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Wednesday, November 02, 2011

Lipitor Won't Go Gentle Into that Good Generic Night

Today's Wall Street Journal reports that "Pfizer Inc. isn't rolling over and conceding the market for its cholesterol-lowering drug Lipitor after the blockbuster brand loses its U.S. monopoly at the end of the month" (read the article here). Pfizer has an aggressive co-pay card/PBM discount plan that it hopes will allow Lipitor to maintain a 40% share of the combined market for Lipitor and its generic equivalents for at least 6 months after generic brands are launched.

This has prompted me to man-handle Dylan Thomas's famous poem as an ode to Lipitor and its fight against patent expiry:

Do not go gentle into that good generic night,
Patent expiry should burn and rave at close of day;
Rage, rage against the dying of the innovator's right.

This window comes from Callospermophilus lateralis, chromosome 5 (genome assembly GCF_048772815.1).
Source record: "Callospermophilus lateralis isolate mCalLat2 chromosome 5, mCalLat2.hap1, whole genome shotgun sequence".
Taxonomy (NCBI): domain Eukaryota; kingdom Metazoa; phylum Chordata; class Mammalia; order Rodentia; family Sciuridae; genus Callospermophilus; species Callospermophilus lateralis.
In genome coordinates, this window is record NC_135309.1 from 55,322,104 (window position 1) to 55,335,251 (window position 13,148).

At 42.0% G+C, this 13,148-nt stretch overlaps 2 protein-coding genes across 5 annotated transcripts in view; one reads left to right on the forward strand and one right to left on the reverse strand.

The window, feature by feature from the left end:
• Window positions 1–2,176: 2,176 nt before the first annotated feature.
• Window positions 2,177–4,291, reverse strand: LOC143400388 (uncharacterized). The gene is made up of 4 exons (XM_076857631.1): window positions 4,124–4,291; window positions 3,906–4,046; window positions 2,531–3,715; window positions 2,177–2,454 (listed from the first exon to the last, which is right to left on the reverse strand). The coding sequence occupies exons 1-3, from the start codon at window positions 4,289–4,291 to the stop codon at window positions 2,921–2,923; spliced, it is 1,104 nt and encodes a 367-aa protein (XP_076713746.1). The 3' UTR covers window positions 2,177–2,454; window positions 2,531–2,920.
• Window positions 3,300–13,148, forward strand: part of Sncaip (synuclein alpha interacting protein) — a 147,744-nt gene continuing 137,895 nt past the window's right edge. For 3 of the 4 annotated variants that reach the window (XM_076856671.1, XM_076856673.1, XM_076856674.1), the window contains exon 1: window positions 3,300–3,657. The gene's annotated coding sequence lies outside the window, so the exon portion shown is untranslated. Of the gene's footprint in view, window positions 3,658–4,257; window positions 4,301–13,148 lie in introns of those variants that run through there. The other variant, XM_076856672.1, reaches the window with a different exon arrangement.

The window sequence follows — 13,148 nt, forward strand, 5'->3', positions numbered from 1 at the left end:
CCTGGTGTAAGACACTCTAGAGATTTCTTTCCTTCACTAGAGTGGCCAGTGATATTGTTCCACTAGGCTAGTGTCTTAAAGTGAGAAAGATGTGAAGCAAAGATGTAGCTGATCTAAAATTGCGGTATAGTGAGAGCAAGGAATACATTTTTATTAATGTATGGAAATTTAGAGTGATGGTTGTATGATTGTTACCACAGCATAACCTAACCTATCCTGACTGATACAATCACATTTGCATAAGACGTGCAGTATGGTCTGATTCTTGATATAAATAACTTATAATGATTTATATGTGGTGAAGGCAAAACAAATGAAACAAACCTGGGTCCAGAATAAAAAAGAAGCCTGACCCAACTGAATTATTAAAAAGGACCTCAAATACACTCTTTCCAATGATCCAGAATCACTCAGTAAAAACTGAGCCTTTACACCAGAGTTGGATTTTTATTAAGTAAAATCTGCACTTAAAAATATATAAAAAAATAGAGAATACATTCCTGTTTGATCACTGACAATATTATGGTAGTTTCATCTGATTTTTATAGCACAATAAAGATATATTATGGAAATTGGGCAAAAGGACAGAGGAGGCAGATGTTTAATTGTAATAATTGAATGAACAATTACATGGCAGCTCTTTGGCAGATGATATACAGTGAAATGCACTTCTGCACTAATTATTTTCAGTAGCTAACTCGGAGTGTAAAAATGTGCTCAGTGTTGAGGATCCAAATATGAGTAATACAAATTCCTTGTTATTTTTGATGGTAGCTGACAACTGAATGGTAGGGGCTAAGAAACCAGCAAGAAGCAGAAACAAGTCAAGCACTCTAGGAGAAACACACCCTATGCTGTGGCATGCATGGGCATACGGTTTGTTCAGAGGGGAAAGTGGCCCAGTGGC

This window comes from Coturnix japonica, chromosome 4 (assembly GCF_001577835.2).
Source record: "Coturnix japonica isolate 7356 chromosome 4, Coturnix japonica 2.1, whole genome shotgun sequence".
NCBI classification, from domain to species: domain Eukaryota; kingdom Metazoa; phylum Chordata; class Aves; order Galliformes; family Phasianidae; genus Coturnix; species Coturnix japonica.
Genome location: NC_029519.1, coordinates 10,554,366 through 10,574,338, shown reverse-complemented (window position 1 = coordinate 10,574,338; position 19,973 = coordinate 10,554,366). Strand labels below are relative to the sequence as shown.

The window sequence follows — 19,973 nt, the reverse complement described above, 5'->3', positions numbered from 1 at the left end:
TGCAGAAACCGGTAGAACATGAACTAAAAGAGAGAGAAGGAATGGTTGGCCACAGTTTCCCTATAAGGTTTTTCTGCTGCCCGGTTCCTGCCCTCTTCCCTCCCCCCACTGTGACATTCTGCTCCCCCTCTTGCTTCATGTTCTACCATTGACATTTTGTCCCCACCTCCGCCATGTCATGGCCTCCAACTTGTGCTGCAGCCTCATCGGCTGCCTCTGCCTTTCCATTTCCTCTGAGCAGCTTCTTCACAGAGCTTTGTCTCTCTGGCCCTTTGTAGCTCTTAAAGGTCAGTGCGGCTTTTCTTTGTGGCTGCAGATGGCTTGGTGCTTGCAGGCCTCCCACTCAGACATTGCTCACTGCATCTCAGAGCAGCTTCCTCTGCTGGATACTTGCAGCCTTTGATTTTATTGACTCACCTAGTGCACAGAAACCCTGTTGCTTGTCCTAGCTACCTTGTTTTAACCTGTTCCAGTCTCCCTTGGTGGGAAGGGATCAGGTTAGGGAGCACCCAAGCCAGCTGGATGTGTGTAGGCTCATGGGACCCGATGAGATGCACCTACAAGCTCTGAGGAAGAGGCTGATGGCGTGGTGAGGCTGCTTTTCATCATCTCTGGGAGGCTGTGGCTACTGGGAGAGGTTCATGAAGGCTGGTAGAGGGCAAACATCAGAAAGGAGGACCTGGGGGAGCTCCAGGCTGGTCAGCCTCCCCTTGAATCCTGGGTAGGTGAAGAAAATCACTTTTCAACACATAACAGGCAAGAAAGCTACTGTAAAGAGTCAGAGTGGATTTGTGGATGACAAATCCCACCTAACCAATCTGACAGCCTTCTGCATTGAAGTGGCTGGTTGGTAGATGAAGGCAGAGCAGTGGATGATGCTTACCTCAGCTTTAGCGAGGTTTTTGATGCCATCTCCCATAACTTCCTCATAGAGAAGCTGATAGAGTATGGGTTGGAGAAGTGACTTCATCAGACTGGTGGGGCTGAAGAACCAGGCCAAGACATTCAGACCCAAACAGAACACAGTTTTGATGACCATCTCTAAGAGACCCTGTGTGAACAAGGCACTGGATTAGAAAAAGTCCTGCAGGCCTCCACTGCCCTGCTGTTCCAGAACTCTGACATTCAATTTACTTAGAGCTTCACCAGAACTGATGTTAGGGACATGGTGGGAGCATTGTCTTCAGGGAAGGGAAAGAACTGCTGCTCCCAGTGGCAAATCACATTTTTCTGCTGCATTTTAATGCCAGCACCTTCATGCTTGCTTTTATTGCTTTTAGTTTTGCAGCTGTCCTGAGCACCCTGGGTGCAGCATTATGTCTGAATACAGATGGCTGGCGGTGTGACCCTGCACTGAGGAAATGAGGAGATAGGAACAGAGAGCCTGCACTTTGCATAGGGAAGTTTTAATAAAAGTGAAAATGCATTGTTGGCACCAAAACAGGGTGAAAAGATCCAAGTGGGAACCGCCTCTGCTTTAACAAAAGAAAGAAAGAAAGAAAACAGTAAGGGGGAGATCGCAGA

Though wise marketers at patent end know generic is right,
Because their words had forked no lightning their Rx brands
Do not go gentle into that good generic night.

Good Rx brands, the last wave by, crying how bright
Their frail market share might have danced in a greener pasture,
Rage, rage against the dying of the innovator's right.

Wild marketers who caught and sang cholesterol numbers in flight,
Learned, too late, Lipitor's fate, they grieve it on its way,
Do not go gentle into that good generic night.

Grave Rx brands, near death, that see with blinding sight
Off-patent drugs could blaze like meteors and be gay,
Rage, rage against the dying of the innovator's right.

And you, my Lipitor, there on the sad market height,
Curse, bless, your loyal patients now with your fierce tears, I pray.
Do not go gentle into that good generic night.
Rage, rage against the dying of the innovator's right.

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